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AAPG Bulletin, V.
1Department of Geosciences, Virginia Polytechnic Institute and State University, Blacksburg, Virginia 24061; present address: Department of Geology and Physics, Lock Haven University, Lock Haven, Pennsylvania 17745; [email protected]
2Department of Geosciences, Virginia Polytechnic Institute and State University, Blacksburg, Virginia 24061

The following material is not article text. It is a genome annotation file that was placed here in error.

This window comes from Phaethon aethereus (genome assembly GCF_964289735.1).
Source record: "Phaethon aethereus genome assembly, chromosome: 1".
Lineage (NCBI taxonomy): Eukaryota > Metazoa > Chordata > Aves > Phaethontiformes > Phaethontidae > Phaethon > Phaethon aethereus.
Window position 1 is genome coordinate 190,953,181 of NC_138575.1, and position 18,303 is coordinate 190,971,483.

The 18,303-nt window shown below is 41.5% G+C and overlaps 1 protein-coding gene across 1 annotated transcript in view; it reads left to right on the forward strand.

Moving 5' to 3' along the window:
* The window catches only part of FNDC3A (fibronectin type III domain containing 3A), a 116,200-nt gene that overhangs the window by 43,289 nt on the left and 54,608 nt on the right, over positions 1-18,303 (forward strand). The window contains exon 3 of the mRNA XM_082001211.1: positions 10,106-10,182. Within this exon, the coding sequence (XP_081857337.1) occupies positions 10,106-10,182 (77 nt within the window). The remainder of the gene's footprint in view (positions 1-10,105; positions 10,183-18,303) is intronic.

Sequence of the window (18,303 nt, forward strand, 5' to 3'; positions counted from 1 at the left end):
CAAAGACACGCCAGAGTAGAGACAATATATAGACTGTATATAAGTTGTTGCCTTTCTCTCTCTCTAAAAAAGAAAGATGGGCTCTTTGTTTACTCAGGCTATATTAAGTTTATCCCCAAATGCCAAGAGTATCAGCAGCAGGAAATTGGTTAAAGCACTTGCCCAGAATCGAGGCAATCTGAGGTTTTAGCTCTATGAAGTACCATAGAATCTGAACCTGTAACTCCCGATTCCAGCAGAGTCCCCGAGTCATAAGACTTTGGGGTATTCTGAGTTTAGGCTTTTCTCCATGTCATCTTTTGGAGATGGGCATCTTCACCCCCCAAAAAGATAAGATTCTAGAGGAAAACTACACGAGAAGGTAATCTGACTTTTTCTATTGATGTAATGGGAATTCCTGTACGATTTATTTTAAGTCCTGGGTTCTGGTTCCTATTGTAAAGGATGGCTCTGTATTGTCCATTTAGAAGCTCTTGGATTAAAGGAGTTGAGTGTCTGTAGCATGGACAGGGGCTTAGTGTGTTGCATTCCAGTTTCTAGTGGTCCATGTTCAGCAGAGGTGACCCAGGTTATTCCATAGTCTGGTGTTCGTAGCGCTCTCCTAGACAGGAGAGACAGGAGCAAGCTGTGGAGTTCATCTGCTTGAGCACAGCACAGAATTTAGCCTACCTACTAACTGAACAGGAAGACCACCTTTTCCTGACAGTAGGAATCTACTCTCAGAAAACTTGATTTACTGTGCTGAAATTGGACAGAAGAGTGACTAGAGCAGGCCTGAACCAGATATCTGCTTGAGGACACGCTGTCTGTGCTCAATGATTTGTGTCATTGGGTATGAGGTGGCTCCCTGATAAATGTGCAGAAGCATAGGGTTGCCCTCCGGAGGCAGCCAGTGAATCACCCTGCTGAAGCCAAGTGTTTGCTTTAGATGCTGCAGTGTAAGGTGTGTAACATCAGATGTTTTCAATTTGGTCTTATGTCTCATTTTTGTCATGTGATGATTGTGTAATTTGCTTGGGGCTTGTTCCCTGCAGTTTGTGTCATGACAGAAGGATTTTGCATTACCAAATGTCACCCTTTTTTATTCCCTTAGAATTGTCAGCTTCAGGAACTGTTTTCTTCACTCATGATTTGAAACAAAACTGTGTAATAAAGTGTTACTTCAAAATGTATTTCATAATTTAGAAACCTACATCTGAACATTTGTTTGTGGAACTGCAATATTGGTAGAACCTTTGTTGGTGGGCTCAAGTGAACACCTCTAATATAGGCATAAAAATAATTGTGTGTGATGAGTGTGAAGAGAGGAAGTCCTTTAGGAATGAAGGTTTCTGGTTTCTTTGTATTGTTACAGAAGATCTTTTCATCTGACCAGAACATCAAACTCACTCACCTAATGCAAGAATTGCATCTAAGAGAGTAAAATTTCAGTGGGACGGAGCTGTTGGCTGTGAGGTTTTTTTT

Well-cuttings analysis predates modern carbonate facies analysis, sequence stratigraphy, seismic reflection surveys, and advanced geophysical logging techniques. These newer methods have resulted in well cuttings becoming less important as a major source of data for high-resolution subsurface analysis. Binocular analysis of well-indurated Paleozoic well cuttings can be used to construct detailed vertical facies successions in wells when tied to wire-line logs. Facies analysis can then be used to construct higher resolution sequence-stratigraphic frameworks and time-slice maps. This approach was tested on Mississippian carbonates in the Appalachian Basin of West Virginia. The analysis was done using the washed coarse fraction (1–2 mm; 0.04–0.08 in.) of the cuttings for each sample interval, classified according to Dunham rock type, counted to determine relative abundance, and plotted as percent lithology versus depth for each well. Digitized wire-line logs and the cuttings-percent logs were adjusted (typically 10 ft [3 m] or so) to consider drilling lag, lithologic columns were produced from the combined data, and sequences were picked. Gamma-ray markers were used to correlate the sections, and sequence-stratigraphic cross sections were produced. Time-slice maps were generated that show the thickness of the individual sequences and the distribution of major facies within systems tracts. This approach generated a rock-based, high-resolution sequence framework for the reservoir and led to a much better understanding of controls on the distribution and stacking of reservoirs.
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